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EPF is changing; here’s what you should know about it


By Kulin Patel | August 2017

The Employee Provident Fund (EPF) has emerged as an important and reliable wealth creating benefit for the organised workforce. Any developments around EPF become a talking-point and can lead to strong reactions.

A case in point, the government had announced certain changes in EPF in 2015, prompting huge uproar from the working-class. The government had to yield to the popular sentiment and roll-back the proposed changes.

Though these types of events create headlines, it is more important for people to understand how the EPF is evolving so that their long-term financial plans can keep pace.

Here are a few things to note and remember:


  • EPF covers the organised sector. If you are embarking on a freelance career, be self-employed or own a business, then note that you will not be covered automatically.
  • New employees into the workforce and never been part of the EPF before can opt out. However, this is not common and perhaps not advisable. Remember, by not participating, one loses out on the employer contribution and other benefits of the EPF.


  • The chart below is a summary of the main contributions of the EPF schemes. Remember that the EPFO is not just the EPF.

  • PF Wages Per Month

    Employer EPS1995
    0.0833 0*
    Mandatory Employer EPF 0.0367 0
    Mandatory Employee EPF 0.12 0
    Voluntary Employer EPF 0 0.12
    Employee EPF Match 0 0.12
    *at the consent of employer and employee EPS contributions on the wages above the Rs15,000 can be done of 1.16% and this would be deducted from the employees 12% EPF contribution. However not many employees have used this facility.

  • The employer also contributes towards Employees Deposit Linked Insurance Scheme.
  • In addition to the contributions, your employer also pays expense charges to the EPFO. These have been reduced to 0.65% from 1 April 2017.
  • The EPS1995 employer contributions DO NOT go into your EPF account. They are used to fund the EPS1995.
  • Employer contributions typically will be included by your employer in your Cost to Company (CTC). The employee contributions will be deducted from your salary.
  • Employer contributions are not considered taxable income for employees. Employee contributions are included in your annual section 80C allowance (currently a maximum of Rs. 1.5 lakhs).
  • Employees can make voluntary contributions up to 88% of PF wages which can be a tax effective saving as the investment return is tax free and so are the eventual retirement benefits.

Investment Returns

  • EPF returns have ranged from 8.5 to 8.8 per cent in the last five years. FY2016-17 was 8.65%.
  • However, everyone should be ready for returns, which may possibly change in the future. The EPFO has had many long standing high yielding investments that it has used to stabilise returns. Once they reach maturity, the portfolio will have greater weight of lower yield bonds bought in the last 10-15 years. Furthermore, EPFO has started investing some of the new contributions in equities that should help long-term returns but over time may bring challenges of what to declare if underlying equity returns are volatile. The equity portfolio is still small so something to watch over the next 5 to 10 years.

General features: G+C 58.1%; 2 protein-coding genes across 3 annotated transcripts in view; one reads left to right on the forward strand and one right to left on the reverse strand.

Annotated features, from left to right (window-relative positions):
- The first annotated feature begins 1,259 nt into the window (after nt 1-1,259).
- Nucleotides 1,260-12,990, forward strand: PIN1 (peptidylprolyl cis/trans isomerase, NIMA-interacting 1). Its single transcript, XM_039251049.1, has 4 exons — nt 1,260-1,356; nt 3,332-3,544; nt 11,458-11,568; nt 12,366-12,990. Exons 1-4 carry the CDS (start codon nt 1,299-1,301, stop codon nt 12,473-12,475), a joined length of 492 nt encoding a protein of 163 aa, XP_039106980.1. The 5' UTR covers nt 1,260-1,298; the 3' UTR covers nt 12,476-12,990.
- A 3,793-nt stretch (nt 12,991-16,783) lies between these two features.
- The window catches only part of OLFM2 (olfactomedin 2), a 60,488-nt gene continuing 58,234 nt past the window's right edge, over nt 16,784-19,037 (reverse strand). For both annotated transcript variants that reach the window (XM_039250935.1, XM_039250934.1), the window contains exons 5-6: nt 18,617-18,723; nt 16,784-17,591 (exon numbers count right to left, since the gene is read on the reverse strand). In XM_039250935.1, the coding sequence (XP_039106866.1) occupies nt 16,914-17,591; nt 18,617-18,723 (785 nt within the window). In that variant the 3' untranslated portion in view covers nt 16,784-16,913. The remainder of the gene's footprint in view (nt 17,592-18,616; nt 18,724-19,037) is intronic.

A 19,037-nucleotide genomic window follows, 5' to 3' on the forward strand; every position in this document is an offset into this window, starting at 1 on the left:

• EPFO has various opportunities for members to take loans or withdrawals. For certain financial life events, EPF funds can come in useful. A recent announcement was the option of members using up to 90% of their monies to fund new house/ land purchases, including regular withdrawals for EMI payments. These type of initiatives are important but members should be clearly advised and be aware of the impact on their long term financial plans and to make suitable arrangements in other ways.

Employee Services

  • EPFO has embarked on several initiatives in the last couple of years to help members have better access and improve track requests.
  • Take a look at the EPFO app, SMS notifications and online requests for withdrawals/ transfers. The UAN initiative was a game changer and will dramatically reduce the ‘lost old PF accounts’ syndrome and ensure members have better visibility of their various accounts from different employments across the country. By linking your UAN to Aadhaar number, the process of payments and services will be even faster.

Employees Pension Scheme 1995

  • There is really a pension! At a summary level, one-seventieth of the PF wages (currently up to the maximum of 15,000 INR per month) for each year of service is the pension formula. There is a maximum of 50% of the PF wages and a minimum pension if 1,000 INR per month. One has to have at least 10 years of EPS contributions to qualify for a full pension at age 58. As the earnings threshold increases, so will the pension amount.

Many perceive the EPF as an important long term savings vehicle. With the EPFO and the benefits rapidly evolving, it is important that members actively monitor their EPF benefits in the future and the role it plays in their short and longer term financial plans.

Note: *PF wages is typically applied as “basic salary plus DA” – however the actual definition legally is more complex and subject to ongoing legal interpretation.

*First published in MoneyControl

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